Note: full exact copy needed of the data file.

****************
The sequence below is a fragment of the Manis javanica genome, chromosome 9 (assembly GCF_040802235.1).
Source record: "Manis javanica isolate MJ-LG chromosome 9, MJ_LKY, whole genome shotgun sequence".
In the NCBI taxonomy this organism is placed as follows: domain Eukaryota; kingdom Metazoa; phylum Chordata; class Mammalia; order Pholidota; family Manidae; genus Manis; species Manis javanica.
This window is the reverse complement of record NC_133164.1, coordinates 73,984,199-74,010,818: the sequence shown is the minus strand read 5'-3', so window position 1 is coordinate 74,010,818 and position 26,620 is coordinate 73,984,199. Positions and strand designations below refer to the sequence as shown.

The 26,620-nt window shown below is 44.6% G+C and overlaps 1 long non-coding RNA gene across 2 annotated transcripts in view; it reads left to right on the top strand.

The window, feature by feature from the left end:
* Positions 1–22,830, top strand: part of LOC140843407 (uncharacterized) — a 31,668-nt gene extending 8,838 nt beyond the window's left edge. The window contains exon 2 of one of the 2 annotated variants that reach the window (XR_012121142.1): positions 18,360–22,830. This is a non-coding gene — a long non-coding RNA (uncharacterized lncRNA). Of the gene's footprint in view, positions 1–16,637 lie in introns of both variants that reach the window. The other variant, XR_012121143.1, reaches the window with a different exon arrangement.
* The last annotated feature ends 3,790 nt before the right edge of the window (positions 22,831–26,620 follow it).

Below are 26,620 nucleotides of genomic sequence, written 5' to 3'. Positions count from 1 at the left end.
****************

The sequence below is a fragment of the Manis javanica genome, chromosome 9 (assembly GCF_040802235.1).
Source record: "Manis javanica isolate MJ-LG chromosome 9, MJ_LKY, whole genome shotgun sequence".
In the NCBI taxonomy this organism is placed as follows: domain Eukaryota; kingdom Metazoa; phylum Chordata; class Mammalia; order Pholidota; family Manidae; genus Manis; species Manis javanica.
This window is the reverse complement of record NC_133164.1, coordinates 73,984,199-74,010,818: the sequence shown is the minus strand read 5'-3', so window position 1 is coordinate 74,010,818 and position 26,620 is coordinate 73,984,199. Positions and strand designations below refer to the sequence as shown.

The 26,620-nt window shown below is 44.6% G+C and overlaps 1 long non-coding RNA gene across 2 annotated transcripts in view; it reads left to right on the top strand.

The window, feature by feature from the left end:
* Positions 1–22,830, top strand: part of LOC140843407 (uncharacterized) — a 31,668-nt gene extending 8,838 nt beyond the window's left edge. The window contains exon 2 of one of the 2 annotated variants that reach the window (XR_012121142.1): positions 18,360–22,830. This is a non-coding gene — a long non-coding RNA (uncharacterized lncRNA). Of the gene's footprint in view, positions 1–16,637 lie in introns of both variants that reach the window. The other variant, XR_012121143.1, reaches the window with a different exon arrangement.
* The last annotated feature ends 3,790 nt before the right edge of the window (positions 22,831–26,620 follow it).

Below are 26,620 nucleotides of genomic sequence, written 5' to 3'. Positions count from 1 at the left end.